Karl Schroeder: Lady of Mazes

Review of the novel Lady of Mazes, by Karl Schroeder.

I had suggested reading something by Schroeder for the Kepler’s book discussion group, and was happy that we’d be reading this one since it’s the one book by him I haven’t read (I read Sun of Suns when it was serialized in Analog). Unfortunately, I think this is the weakest of Schroeder’s four novels to date.

The novel is told in three parts. The first part takes place on Teven Coronal, a ring station whose populace is divided up into separate “manifolds”, virtual reality spaces with different technological levels and cultures. Peoples’ perceptions are carefully regulated based on their belief systems, and it’s difficult to move between the manifolds since it requires being able to consciously change your perceptions. Our heroine, Livia Kodaly, lives in the Westerhaven manifold, which has a veneer of upper-class Renaissance culture (where authority and reputation govern who’s willing to interact with and listen to you), but with a sophisticated technological level. But Livia and her friend Aaron were in an accident some years earlier in which they were stranded outside the manifolds, and this experience changed their perceptions of Teven, and Livia is able to move between the manifolds more easily than most of her peers.

In this part, Teven is invaded by representatives of something called 3340, who are subverting the manifolds by pushing the peoples’ perceptions to the edges of what their manifolds support, which causes the boundaries between them to collapse, resulting in war between the manifolds. Livia, Aaron, and their ally Qiingi – from a low-tech manifold – manage to escape the invaders and cast off into space in a makeshift craft, in seek of help.

This leads to the second part, in which they arrive in the Archipelago, a society of stations in the vicinity of Jupiter. There they learn that Teven is in a part of space which is kept off-limits to the rest of humanity through the authority of powerful posthumans known as the Anecliptics. One of Teven’s founders gained the right to the station through a bargain with the Anecliptics, but no one else is allowed in, making hope of allies to save Teven look bleak. The Archipelago is rather the opposite of Teven: Individuals freely interact, but each has their own computer-managed “narrative” which nourishes their lives to make them as comfortable and rewarding as possible. A handful of people choose to live without narratives, but they’re in the minority. Among these is Doran Morss, a rich man with his own ship who seeks to free humanity from the oversight of the Anecliptics and the narrative system, but his pleas mostly fall on deaf ears.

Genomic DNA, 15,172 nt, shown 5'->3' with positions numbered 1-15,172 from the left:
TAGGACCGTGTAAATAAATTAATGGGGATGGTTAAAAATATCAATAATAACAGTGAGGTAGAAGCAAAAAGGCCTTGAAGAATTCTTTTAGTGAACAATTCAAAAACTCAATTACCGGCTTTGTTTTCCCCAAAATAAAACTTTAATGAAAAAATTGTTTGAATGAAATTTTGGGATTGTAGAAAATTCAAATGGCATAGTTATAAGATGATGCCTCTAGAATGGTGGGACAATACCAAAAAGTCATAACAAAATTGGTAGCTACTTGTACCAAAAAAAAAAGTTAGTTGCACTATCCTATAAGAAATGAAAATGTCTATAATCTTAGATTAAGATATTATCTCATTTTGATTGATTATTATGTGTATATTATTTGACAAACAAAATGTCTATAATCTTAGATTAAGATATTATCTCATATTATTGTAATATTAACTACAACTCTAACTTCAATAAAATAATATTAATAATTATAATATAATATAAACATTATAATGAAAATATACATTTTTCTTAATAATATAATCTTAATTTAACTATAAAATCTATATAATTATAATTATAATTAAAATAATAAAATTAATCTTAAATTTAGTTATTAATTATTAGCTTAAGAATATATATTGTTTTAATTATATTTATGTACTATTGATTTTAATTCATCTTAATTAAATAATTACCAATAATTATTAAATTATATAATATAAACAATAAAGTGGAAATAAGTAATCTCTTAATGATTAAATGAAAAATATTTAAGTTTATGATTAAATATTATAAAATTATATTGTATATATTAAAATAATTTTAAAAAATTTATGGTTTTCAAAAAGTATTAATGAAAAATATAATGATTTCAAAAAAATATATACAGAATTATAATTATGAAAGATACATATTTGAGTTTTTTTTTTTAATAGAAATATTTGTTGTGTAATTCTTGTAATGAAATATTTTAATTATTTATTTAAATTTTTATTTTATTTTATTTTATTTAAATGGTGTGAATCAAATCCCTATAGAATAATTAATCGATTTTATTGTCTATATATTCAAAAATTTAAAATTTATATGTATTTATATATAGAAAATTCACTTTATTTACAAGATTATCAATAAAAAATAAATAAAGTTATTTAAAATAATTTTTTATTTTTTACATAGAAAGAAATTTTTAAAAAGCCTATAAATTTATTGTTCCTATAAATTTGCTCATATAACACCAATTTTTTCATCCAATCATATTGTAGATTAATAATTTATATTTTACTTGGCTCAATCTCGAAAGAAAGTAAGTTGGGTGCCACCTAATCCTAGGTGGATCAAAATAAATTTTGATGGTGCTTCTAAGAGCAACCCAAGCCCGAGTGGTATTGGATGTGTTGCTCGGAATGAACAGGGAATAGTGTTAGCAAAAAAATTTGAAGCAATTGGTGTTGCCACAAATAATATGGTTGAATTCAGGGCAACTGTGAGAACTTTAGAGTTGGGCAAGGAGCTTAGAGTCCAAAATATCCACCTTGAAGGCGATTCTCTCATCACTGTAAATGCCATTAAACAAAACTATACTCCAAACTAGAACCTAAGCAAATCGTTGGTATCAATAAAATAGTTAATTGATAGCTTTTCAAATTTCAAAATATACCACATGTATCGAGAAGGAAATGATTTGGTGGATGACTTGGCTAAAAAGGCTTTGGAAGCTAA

Livia and company find their way in the Archipelago, covertly trying to find someone to help them save Teven, until they learn what 3340 is and what its goals are. This leads into the third part, in which we learn about Teven’s history, the Anecliptics’ mistakes, and 3340’s plans and allies.

Once again, Schroeder delivers the goods in the form of some thought-provoking and challenging ideas, contrasting the homogeneous society of the Archipelago with the forcibly-separated ones on Teven, and driving the plot with the struggle to free oneself from societal constraints imposed by higher beings. But unfortunately the goods come along with some “bads”: The book’s themes and struggles feel so abstract, and its characters so one-dimensional, that it’s very difficult to figure out what the various sides are, never mind which ones to get behind.

The book is extremely slow to get moving, although others in our discussion appreciated the first part (of three) for its cultural anthropological examinations. I felt like I got the idea rather quickly, and I wish for character development and for the plot to get moving, but it wasn’t until the second part the either happened, and then it was only the latter; the characters never did develop very much. Doran Morss could have been the most interesting character in the book – experienced, thoughtful, passionate – but we only saw brief glimpses of his feelings, so he was only slightly more than a peripheral figure – not much more than a plot device to enable 3340’s ultimate goal, really.

The final third felt quite muddled to me; although Livia’s resolution to the basic problem of 3340 was pretty clever, the story tailed off after that, with a set of epilogues (of sorts) which just didn’t work for me.

There are a lot of crunchy ideas here, but I think Schroeder just didn’t organize them into a good story. The book actually bears a lot of resemblance to his first novel, Ventus, which I’d say was his weakest book before I read this one, but it feels more concrete and like it flows more smoothly, even if its ideas are more conservative. But story counts for a lot, and the story here was both thin and scattered. A disappointment.

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